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Caruana’s Black Strategy

It’s quite amazing that the Dragon is a super sharp opening, while with reversed colors it is quite harmless. Once again Caruana was prepared to defend a slightly worse but eventually drawn position. It looks to me that he doesn’t even try to fight for clear equality, but rather accepts a weakness or a slight disadvantage as long as he has analyzed this extensively. There is nothing else to say about it.


And of course, there was this little “incident”…

Rossolimo 2.0

The Rossolimo leads to an asymmetrical structure where white has two reasonable pawn-breaks. In the first game we saw the f4-pawn-break, in the this game we see the b4-pawn-break. At first glance Caruana didn’t get anything, but analysis shows that things were not so easy. Apparently Carlsen’s 13…a5 was too optimistic.

Here is an interesting point: In the first game Magnus spoiled a huge advantage. In the second game he chickened out early and had to defend a worse position. In the third game he misplayed the position once again. So far Fabiano has made less big mistakes.

Drawing with the QGD

In the second game Caruana played an interesting sideline in the Bf4-QGD, which is quite surprising because the mainline is supposed to be safe for black. The interesting point is that the queenless middlegame should normally suit Carlsen very well, so I must admit that I don’t really get it and my engine doesn’t get it either.

This whole game is pretty weird, because it feels like Carlsen got bluffed. Regardless how long you let the engine run, the evaluation is around +0.5 everywhere. There are no tricks, no sacrifices, no couterplay, no nothing for black, just endless suffering. It is even hard to imagine why this should be better than the QGA or the Vienna, the lines that got Caruana in the position to play the match.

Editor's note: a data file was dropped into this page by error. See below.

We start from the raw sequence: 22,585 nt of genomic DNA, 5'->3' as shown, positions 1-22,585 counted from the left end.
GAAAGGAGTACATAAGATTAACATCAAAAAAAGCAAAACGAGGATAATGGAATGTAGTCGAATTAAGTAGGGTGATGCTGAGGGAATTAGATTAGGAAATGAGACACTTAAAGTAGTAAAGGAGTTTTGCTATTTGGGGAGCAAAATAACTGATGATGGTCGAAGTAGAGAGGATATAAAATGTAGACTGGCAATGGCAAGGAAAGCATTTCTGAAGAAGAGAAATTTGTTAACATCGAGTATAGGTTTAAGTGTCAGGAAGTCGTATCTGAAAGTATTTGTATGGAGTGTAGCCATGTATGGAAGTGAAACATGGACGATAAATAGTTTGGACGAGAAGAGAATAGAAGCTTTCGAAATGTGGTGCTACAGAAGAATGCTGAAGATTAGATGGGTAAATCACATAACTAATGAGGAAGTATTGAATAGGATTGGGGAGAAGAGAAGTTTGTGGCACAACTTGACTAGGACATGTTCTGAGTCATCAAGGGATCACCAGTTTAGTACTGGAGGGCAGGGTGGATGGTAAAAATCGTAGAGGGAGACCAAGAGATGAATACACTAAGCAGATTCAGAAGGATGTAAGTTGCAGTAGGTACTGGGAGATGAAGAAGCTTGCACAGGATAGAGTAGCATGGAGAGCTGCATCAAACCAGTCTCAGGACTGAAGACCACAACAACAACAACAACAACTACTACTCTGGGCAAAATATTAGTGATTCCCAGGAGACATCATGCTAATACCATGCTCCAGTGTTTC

Winning with the Rossolimo

The Berlin and the Rossolimo can lead to similar structures. Team Carlsen has obviously made the decision that they rather want to defend it with the bishop on g7 than on c5. The game proves them right, because black is already better after move 16. Failing to convert this advantage sucks, but it’s even worse for Team Caruana. Their whole preparation got neutralized and their guy got tortured for 115 moves to finally escape with a super lucky draw.

World Championship preview

Later today we will be able to witness one of the more interesting World Championships in quite a while. Caruana stands for trying to prove an advantage for white in the most principled way, while Carlsen stands for avoiding forced draws at all costs and grinding every game out until naked kings. It’s not exactly like Tennis where a grass-court specialist meets a sand-court specialist, because in chess the board always has the same surface, but it’s close.

The biggest question is if Caruana had access to AlphaZero while preparing for the match. If Fabiano manages to tear down the Berlin Wall, it would be a huge indicator. Why does this remind me of Ronald Reagan?

Anyways, what is my prediction? Carlsen is the better player, but Caruana has the better preparation. Therefore it should be a coinflip. On the other hand, if Carlsen gives up too much rope in order to dodge the american multi-million dollar preparation, then Caruana could very well be good enough to convert it.

Socialist Chess in Shenzhen

Four Rounds, 12 draws. Everyone is equal!

Don’t we all deserve half a point regardless how we play?

Gelfand goes down again

Poor old Boris lost more than 40 points over the last year and he has dropped out of the Elo-2700-Club again. Isle of Man wasn’t exactly kind to him, because this time he had to face an underrated opponent who gets his prep from Leko. In order to avoid the drawish mainlines of the Qc2-Semi-Slav Gelfand chose a sideline and actually managed to equalize quite comfortably. In fact he even managed to drum up some play on the queenside, but eventually it all fizzled out and Vincent Keymer simply took over in the trouble phase. The culmination of the game was the unforced 39. Qxd8 which sealed the win.

The method to beat lower-rated players is to get them out of their prep and to slowly outplay them in the middlegame. Gelfand just couldn’t do it and this is good and bad at the same time. Clearly bad for the veteran, but very good for the young newcomer.


Yesterday, the young german GM Rasmus Svane and student of GodGusti played a nice game to take down the mighty Gandalf.

This line looks like a nice freeroll for white. These are the forced draws, but there are also many winning tries for white to explore.

Time to revaluate

This game caught my attention for obvious reasons. Both players were ready to play a critical line of the French, except not exactly as expected. White was allowing a variation that I had previously considered to be safe and black was willing to play a move that I had previously claimed to be refuted. Maybe it is time to switch on the engine again. How about this time you do it?